Hydropower plant are actually based on a rather simple concept — water flowing through a dam turns a turbine, which turns a generator.
A hydraulic turbine converts the energy of flowing water into mechanical energy. A hydroelectric generator converts this mechanical energy into electricity.
The theory is to build a dam on a large river that has a large drop in elevation. The dam stores lots of water behind it in the reservoir. The water in the reservoir is considered stored energy. Near the bottom of the dam wall there is the water intake. When the gates open, Gravity causes water to fall through the penstock inside the dam. At the end of the penstock there is a turbine propeller, which is turned by the moving water. The shaft from the turbine goes up into the generator, which produces the power.
So just how do we get electricity from water? Actually, hydroelectric and coal-fired power plants produce electricity in a similar way. In both cases a power source is used to turn a propeller-like piece called a turbine, which then turns a metal shaft in an electric generator, which is the motor that produces electricity. A coal-fired power plant uses steam to turn the turbine blades; whereas a hydroelectric plant uses falling water to turn the turbine.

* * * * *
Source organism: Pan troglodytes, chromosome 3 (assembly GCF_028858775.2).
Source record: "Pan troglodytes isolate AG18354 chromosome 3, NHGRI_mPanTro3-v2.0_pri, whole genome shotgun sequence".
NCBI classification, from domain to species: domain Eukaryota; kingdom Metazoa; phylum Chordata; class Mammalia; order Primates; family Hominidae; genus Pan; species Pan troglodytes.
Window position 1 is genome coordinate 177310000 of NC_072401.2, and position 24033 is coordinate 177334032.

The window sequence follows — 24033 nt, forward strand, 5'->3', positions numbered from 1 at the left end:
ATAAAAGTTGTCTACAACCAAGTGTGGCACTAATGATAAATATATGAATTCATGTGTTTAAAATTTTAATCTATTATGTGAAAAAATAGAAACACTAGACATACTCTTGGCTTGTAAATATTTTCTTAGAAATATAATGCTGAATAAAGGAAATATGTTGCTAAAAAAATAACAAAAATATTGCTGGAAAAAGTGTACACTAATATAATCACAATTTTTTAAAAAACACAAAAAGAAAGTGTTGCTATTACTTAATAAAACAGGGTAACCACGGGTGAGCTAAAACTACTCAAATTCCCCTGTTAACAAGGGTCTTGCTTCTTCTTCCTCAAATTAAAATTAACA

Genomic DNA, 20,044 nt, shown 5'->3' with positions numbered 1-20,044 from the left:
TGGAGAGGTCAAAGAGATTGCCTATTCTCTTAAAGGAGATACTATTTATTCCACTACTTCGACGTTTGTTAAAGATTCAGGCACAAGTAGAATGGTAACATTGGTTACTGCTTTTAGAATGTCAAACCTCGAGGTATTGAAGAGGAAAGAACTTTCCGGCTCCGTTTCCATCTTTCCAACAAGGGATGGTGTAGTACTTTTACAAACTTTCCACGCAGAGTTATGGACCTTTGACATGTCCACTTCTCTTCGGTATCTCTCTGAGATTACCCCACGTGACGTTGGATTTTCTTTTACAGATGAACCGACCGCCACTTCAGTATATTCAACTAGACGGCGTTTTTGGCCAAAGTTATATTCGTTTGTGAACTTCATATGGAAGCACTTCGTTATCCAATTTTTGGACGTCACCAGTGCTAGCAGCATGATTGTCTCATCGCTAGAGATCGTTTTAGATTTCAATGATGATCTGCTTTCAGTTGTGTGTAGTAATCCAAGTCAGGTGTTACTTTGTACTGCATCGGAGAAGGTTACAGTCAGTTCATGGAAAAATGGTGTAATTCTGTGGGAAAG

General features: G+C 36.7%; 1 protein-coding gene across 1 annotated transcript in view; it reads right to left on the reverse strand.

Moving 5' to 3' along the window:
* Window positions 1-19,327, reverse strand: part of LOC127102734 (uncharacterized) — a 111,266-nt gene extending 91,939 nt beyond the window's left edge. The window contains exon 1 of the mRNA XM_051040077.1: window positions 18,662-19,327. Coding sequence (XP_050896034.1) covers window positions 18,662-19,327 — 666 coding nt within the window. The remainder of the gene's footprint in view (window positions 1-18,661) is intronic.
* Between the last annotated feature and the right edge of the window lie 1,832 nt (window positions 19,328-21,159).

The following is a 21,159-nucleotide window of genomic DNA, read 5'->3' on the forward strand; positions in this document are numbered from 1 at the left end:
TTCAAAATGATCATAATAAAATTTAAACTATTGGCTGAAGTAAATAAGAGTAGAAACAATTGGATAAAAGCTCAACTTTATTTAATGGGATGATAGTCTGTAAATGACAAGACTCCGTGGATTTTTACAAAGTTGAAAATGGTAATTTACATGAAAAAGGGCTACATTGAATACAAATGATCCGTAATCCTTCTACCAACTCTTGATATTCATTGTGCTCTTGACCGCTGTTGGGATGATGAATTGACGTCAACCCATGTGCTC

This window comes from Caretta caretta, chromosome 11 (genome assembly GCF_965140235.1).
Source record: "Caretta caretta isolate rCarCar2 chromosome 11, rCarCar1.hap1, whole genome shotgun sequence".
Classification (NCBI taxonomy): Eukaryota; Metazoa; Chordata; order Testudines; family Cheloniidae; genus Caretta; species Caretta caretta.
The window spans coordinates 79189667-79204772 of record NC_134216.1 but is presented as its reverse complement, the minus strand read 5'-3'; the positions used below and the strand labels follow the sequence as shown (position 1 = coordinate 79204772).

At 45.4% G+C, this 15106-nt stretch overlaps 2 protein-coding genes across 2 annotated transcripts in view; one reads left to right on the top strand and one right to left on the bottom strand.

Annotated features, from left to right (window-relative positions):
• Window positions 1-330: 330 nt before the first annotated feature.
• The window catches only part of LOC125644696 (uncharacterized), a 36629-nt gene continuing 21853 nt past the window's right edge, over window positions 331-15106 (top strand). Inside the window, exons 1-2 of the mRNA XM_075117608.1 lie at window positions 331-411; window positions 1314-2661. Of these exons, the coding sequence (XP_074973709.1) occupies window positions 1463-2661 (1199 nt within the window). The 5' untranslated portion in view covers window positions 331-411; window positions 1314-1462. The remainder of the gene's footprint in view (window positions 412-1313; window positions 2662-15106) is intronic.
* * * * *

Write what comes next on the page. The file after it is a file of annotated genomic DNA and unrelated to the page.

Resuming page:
Here are the basic components of a conventional hydropower plant:
Dam – Most hydropower plants rely on a dam that holds back water, creating a large reservoir. Often, this reservoir is
used as a recreational lake.
Intake – Gates on the dam open and gravity pulls the water through the penstock, a pipeline that leads to the turbine. Water builds up pressure as it flows through this pipe.
Turbine – The water strikes and turns the large blades of a turbine, which is attached to a generator above it by way of a shaft.
Generators – As the turbine blades turn, so do a series of magnets inside the generator. Giant magnets rotate past copper coils, producing alternating current (AC) by moving electrons.
Transformer – The transformer inside the powerhouse takes the AC and converts it to higher-voltage current.
Power lines – Out of every power plant come four wires: the three phases of power being produced simultaneously plus a neutral or ground common to all three.
Outflow – Used water is carried through pipelines, called tail races, and re-enters the river downstream.